JOHANNESBURG, June 30 – A combative President Jacob Zuma used his opening remarks at the ANC’s national policy conference on Friday, to hit back at a section of the party’s stalwarts who have been raising vociferous opposition to his leadership and the current state of the party.
“They have decided to have their own. I don’t know what it means but I will be really unfair if I don’t say this. Many of us have controlled ourselves, not to respond to these comrades, because we know them. Some of them are not as strong as they project themselves to be. We know them, but because we are keeping to the discipline of the organisation, we are not engaging them in public. And we will never engage them,” said Zuma to cheers from the delegates.
“I’m just talking here because these [the delegates] are the branches so that you know that this is what happened. In fact, quite a number of them, when they talk to the media they said there is no leadership in this country and they are very convinced that they are the leaders and people leading at the moment are just administrators. But that’s fine.”
Zuma said the section of veterans mostly communicate with the African National Congress leadership through the media.
“It’s very funny. It’s like now they are a real organisation operating, I am sure there must be an office or something. I don’t know, I’m just guessing but they are very organised. They organise the media, in fact they communicate with us through the media in the majority of cases. I was they said the level of the discussions here will be at their level, they need serious discussion,” said Zuma.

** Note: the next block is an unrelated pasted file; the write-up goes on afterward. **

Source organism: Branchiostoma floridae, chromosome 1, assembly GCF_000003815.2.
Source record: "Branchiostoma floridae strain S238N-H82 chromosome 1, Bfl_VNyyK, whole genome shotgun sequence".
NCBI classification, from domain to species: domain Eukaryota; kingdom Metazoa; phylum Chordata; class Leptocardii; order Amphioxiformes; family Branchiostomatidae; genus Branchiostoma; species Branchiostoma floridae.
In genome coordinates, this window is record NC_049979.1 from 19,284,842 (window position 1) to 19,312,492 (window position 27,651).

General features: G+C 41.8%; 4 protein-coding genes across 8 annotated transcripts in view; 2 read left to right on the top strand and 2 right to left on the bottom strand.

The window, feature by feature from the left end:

“So these are people who claim they have the values and the understanding of the ANC but the branches that are this organisation here, they think no it’s just riffraff. They want a discussion at a very high level.”
Zuma said that members of the disgruntled veterans “think they have power and everything”.
“We had a discussion, in an attempt to meet their request, much as it was really done funny by people who profess to be knowing the ANC. But we said maybe they had reasons. We had a discussion with them and ended up with a compromised decision that in the days we normally have the policy conference, we add two days, so that the first two days we would come with them and they would participate and discuss their concerns and the concerns of all of us,” said Zuma.
“They were later joined by some comrades who are former MK who call themselves a council. We had agreed that this would happen, but they decided that no, this [the ongoing policy conference] is not what they want. They want their own.”
The aggrieved veterans held their media briefing on Thursday where they indicated that they would not be attending the first two days of the national policy conference which kicked off in Friday.
They said they were planning a consultative conference set for September.
Another ANC structure, the Umkhonto We Sizwe (MK) national council has resolved to snub the entire five-fay-long conference, with its chairperson Siphiwe Nyanda labelling it a “futile exercise”. The council said only a special consultative conference would save Africa’s oldest liberation movement.
President Jacob Zuma on Friday said the 5th national policy conference of the African National Congress (ANC) must consider the matter of various forms of ill-discipline, particularly certain “ANC leaders” who make negative public utterances against the governing party, and factionalism.
“Factionalism is a cancer that must be rooted out of the ANC. It has caused splits from the ANC which has negatively affected us both quantitatively and qualitatively. Slate politics, another manifestation of factionalism, has cost us many good and capable comrades in whom our movement has invested significantly,” said Zuma.
“We also need to look at the issue of ill-discipline in various forms, including public utterances attacking the movement by ANC leaders and members instead of handling matters within the organization and finding constructive solutions. Some members and leaders of the ANC have become primary conveyors of negative information about their own movement.